The Committee has several significant concerns with the proposed Term DIP Loan Facility and proposed Final DIP Order. First, the Debtors drastically overstate the new money benefits to their estates that would be derived from the Term DIP Loan Facility. Although the Debtors tout a headline amount of $322.8 million with respect to the Term DIP Loan Facility, that facility, if approved on a final basis, will provide the Debtors with no more than $38.1 million of new money financing. That is because, under the terms of the Term DIP Loan Agreement, insurance proceeds approved by insurers (x) after the closing date of the Term DIP Loan Facility and (y) prior to the date of the borrowing request with respect to the last draw of the Term DIP Loan Facility that are received by the Debtors during the pendency of the chapter 11 cases must be used to either indefeasibly repay Term DIP Loans or reduce the amount of New Money Term DIP Loans that will be available to be drawn on a dollar for dollar basis…Since the Petition Date, the Debtors have received $7.1 million in insurance proceeds, reducing the new money that may be borrowed under the Term DIP Loan Facility by a corresponding amount. Moreover, the Debtors’ Approved Budget reflects that the Debtors anticipate receiving an additional approximately $39.9 million in insurance proceeds in the near term.
The Term DIP Loan Facility’s overstated new money commitments give rise to the Committee’s concerns that the Roll Up and other significant benefits pledged to the Term DIP Loan Lenders remain constant regardless of the actual amount of liquidity available to the Debtors under Term DIP Loan Facility and despite the Debtors’ failure to demonstrate a true need for the dwindling new money commitments thereunder. In exchange for access to the New Money Term DIP Loans (commitments for which are projected to be reduced by as much as $46.9 million early in these cases), the Debtors have agreed to ‘roll up’ all of the Debtors’ obligations under the Prepetition Senior Priority Notes, inclusive of interest and a prepayment penalty—totaling $237.8 million—regardless of the amount of New Money Term DIP Loans actually funded. All $237.8 million of Roll Up obligations will accrue interest during the chapter 11 cases at a higher interest rate than the Prepetition Senior Priority Notes and be secured by assets that were not collateral for the Prepetition Senior Priority Notes.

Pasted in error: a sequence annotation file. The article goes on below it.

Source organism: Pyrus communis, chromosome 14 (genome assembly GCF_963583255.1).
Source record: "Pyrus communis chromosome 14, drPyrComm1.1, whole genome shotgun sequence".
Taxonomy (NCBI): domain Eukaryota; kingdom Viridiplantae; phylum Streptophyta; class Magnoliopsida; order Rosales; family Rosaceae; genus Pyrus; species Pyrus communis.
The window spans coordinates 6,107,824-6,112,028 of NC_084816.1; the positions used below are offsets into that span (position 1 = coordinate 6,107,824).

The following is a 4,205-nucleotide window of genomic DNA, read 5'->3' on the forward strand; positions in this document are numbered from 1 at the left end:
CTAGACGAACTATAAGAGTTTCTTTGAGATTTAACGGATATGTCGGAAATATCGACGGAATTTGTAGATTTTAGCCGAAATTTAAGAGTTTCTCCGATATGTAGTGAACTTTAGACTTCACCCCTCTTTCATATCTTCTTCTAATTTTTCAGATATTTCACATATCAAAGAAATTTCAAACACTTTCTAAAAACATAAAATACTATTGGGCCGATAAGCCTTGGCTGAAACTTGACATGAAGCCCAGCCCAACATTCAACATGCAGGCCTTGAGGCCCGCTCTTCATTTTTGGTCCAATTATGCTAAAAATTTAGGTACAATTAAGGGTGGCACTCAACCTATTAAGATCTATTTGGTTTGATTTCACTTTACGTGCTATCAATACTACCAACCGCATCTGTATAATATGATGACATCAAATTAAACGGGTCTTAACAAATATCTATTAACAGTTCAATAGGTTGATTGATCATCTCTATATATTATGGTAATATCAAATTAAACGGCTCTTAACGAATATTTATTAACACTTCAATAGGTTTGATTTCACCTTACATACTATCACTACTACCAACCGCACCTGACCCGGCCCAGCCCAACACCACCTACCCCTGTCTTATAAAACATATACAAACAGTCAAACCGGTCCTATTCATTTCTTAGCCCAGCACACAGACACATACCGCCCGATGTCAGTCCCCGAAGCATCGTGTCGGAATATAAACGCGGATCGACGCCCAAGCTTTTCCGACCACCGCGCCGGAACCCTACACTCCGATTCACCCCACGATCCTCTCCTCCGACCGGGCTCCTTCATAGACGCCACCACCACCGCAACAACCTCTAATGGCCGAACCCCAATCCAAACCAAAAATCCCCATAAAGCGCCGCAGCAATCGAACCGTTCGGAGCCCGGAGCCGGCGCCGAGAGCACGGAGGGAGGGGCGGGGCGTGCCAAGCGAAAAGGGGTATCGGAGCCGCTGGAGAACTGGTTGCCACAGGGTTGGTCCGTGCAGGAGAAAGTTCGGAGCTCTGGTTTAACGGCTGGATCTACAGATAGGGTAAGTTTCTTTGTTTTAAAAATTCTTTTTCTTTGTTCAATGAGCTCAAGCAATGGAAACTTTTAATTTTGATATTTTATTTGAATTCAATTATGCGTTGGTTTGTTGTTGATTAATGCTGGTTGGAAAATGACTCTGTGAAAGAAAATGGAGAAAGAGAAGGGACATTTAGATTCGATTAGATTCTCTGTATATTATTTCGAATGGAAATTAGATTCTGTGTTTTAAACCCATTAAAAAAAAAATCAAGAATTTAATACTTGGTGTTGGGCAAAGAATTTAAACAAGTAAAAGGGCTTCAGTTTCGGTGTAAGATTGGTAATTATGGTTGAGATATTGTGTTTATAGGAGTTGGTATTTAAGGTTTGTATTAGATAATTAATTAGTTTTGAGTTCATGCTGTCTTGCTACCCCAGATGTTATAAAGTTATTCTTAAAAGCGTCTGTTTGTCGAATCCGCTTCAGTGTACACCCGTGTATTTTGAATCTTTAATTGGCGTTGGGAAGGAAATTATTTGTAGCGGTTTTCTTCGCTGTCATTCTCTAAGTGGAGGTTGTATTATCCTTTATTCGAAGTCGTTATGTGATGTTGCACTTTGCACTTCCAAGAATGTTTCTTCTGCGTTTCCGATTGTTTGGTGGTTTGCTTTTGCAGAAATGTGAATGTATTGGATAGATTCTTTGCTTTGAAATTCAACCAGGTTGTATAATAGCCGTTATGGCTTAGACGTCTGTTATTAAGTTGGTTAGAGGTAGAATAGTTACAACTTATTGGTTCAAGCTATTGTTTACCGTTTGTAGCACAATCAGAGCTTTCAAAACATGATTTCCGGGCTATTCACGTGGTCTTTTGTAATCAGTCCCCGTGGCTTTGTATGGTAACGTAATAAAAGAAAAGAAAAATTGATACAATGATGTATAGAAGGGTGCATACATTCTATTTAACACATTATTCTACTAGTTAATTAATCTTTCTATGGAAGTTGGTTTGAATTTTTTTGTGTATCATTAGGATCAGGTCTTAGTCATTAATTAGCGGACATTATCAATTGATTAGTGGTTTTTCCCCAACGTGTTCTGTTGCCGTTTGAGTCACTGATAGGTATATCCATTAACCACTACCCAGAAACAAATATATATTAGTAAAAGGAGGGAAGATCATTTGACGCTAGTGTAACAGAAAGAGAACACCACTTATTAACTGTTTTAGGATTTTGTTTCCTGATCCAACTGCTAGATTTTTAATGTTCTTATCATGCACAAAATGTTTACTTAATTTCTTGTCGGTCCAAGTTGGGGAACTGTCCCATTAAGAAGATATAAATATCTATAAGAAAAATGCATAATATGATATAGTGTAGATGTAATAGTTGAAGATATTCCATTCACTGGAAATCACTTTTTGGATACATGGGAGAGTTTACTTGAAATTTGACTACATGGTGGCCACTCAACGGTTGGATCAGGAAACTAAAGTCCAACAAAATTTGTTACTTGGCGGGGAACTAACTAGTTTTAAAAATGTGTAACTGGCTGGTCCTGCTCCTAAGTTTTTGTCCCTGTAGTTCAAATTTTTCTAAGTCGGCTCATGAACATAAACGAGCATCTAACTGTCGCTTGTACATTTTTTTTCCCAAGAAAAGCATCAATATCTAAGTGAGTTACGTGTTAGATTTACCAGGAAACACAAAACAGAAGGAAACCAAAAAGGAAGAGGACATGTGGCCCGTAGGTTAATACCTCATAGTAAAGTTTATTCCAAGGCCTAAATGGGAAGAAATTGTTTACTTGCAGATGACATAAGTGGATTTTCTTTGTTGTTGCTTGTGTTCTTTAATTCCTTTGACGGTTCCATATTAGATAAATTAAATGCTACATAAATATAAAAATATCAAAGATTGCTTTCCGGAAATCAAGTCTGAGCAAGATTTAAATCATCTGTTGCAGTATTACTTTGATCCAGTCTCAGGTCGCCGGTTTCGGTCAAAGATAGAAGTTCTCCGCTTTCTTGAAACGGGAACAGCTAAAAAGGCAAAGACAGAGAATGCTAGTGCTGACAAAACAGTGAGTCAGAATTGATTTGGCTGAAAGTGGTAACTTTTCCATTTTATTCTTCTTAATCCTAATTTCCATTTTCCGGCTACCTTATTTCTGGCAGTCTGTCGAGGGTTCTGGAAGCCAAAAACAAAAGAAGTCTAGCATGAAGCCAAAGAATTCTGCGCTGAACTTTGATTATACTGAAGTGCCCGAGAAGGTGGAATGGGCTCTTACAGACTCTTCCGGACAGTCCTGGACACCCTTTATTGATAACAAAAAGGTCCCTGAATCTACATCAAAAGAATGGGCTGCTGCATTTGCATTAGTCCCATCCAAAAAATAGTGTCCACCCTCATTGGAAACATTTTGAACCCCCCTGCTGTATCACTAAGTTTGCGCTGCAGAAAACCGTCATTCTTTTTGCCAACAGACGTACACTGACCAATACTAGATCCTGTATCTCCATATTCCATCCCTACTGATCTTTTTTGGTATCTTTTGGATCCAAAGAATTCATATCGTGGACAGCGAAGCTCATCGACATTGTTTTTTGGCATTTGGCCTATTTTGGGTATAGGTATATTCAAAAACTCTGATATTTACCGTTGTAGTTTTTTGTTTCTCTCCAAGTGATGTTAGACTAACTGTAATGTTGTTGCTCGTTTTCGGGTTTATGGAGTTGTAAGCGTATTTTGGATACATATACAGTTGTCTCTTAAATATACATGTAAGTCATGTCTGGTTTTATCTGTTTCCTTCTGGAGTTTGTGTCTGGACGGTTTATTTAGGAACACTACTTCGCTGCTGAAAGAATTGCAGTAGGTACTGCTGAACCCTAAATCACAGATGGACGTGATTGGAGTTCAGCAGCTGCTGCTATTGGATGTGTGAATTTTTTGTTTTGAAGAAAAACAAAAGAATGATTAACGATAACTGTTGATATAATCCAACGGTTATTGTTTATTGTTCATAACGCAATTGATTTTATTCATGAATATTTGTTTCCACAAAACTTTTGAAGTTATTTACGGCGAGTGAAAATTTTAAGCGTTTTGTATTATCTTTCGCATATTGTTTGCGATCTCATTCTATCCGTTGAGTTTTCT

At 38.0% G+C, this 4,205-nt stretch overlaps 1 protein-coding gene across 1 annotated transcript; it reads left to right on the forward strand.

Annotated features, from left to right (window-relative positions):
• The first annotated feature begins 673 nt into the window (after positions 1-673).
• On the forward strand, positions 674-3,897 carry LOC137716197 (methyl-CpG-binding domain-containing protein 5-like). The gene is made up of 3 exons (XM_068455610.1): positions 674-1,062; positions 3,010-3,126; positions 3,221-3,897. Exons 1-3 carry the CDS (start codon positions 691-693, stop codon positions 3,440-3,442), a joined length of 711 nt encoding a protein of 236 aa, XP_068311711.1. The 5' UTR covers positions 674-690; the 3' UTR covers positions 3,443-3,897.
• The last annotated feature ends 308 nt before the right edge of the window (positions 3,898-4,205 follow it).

As evidenced by the Approved Budget, however, during the budget period, the Debtors do not project to need access to the New Money Term DIP Loans above and beyond what was borrowed under the Interim DIP Order, which refutes any asserted justification for approval of the Roll Up, the marginal—and unnecessarily expensive—liquidity provided to the Debtors under the Term DIP Loan Facility and the Term DIP Loan Facility’s other overreaching proposed terms (including exhaustive case controls) that do little to protect the value of the Debtors’ estates. Despite the Debtors’ blanket assertions, they have failed to meet their burden for approval of the Roll Up.
On their face, the terms of the Roll Up imply that the Debtors have immediate liquidity needs and that the Term DIP Lenders were the only game in town when the Debtors agreed to seek approval of the Term DIP Loan Facility. This is not the case. First, the Committee understands that, as of the week ending June 24, 2022, the Debtors had $158.4 million cash on hand and $56.8 million in availability under the ABL DIP Facility, for total liquidity, excluding availability under the Term DIP Loan Facility, of $215.2 million. The Debtors project to receive, in the near team, $39.9 million of insurance proceeds, and, even after significant, newly negotiated projected cure payments, the Debtors’ projected liquidity will remain in excess of $164.7 million, the lowest point over the forecast period through the week ending on September 23, 2022. Even without the expected insurance proceeds, the Debtors’ liquidity is projected to be at least 67.8% higher than the Debtors’ stated minimum operational liquidity requirement of $75 million. Second, the Debtors have failed to prove that no alternatives, without the onerous terms of the Roll Up, existed when they filed the DIP Motion. Yet, even if the Debtors did not have any alternatives, the terms of the Term DIP Loan Facility, and the Debtors’ purported justification for such terms, do not satisfy the applicable legal standards in this district.
Further, upon information and belief, proponents of the Term DIP Loan Facility may argue that the Roll Up does not harm unsecured creditors because the Prepetition Senior Priority Notes are over secured. To the contrary, the Final DIP Order provides that DIP Collateral includes certain collateral that was not used to secure the Prepetition Senior Priority Notes, including: all assets of T PC Holdings, Inc. (including hundreds of millions of dollars in tax attributes) and certain infrastructure and real property interests. Even if the Roll Up does not harm unsecured creditors, which the Committee believes is wrong, the Debtors cannot explain why the Term DIP Loan Facility is superior than the alternatives, given the limited new money required by the Debtors (if any). There simply is no justification for the Roll Up. Indeed, a roll up of this magnitude, with the expectation of an approximately 6.25:1 ratio of Roll Up to new money advanced would be an abuse of the system, particularly when the Debtors simply do not need the new money financing at this time. In fact, judges in this district have noted that ‘cases where you’ve had $15 million of prepetition liability being rolled up and another [$1.5 million] of new money coming in.. that’s, I think, the kind of circumstance that the proposed rules speak to and that I find to be an abuse of the system…’